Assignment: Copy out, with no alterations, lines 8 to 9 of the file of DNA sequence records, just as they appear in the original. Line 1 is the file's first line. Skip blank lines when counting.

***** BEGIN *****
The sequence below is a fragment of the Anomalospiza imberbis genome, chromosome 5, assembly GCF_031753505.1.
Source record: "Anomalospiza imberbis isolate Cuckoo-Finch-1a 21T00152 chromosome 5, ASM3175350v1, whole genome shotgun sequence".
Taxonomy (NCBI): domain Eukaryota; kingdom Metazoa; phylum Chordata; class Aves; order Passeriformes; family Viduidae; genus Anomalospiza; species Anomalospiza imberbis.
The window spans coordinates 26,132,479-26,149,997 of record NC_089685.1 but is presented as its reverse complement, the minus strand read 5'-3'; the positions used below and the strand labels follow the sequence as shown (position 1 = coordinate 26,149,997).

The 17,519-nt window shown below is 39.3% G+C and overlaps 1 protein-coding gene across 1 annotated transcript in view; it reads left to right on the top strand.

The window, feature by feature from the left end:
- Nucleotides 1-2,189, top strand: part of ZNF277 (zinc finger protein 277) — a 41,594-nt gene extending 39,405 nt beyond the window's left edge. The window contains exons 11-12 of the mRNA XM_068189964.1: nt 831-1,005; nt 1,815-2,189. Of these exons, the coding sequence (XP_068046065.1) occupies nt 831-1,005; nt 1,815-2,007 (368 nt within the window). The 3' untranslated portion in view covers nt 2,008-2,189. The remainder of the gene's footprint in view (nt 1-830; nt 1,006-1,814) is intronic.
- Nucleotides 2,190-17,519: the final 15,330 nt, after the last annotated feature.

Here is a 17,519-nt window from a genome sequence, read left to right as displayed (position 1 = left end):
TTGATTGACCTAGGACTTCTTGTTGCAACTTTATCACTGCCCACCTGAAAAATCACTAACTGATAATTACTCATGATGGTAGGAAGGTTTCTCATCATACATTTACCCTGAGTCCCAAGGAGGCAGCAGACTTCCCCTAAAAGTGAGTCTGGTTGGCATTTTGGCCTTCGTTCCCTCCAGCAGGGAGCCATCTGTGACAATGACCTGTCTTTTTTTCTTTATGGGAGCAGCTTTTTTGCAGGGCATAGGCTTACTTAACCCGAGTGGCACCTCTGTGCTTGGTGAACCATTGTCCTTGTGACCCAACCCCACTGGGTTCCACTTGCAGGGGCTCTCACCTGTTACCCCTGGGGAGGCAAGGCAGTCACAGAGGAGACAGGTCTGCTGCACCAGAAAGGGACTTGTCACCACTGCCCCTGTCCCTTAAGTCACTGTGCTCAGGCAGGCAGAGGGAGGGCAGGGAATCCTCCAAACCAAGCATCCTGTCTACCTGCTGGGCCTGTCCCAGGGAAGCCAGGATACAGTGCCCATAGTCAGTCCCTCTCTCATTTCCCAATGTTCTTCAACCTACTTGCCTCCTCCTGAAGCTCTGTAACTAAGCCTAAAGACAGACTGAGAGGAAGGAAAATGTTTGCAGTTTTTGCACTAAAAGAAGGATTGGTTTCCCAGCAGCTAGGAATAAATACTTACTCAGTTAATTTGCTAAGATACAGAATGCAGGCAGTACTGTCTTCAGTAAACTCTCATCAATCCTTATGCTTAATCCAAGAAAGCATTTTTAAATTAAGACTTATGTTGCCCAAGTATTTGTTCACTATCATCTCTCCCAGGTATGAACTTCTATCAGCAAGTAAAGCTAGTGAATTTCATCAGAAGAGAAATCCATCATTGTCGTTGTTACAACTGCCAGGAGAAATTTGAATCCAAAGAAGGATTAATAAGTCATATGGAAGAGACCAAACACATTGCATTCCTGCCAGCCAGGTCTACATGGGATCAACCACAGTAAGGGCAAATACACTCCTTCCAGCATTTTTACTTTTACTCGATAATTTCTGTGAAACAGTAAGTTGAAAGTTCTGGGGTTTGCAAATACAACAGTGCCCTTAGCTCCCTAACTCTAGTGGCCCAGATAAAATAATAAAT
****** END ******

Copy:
- Nucleotides 2,190-17,519: the final 15,330 nt, after the last annotated feature.

Here is a 17,519-nt window from a genome sequence, read left to right as displayed (position 1 = left end):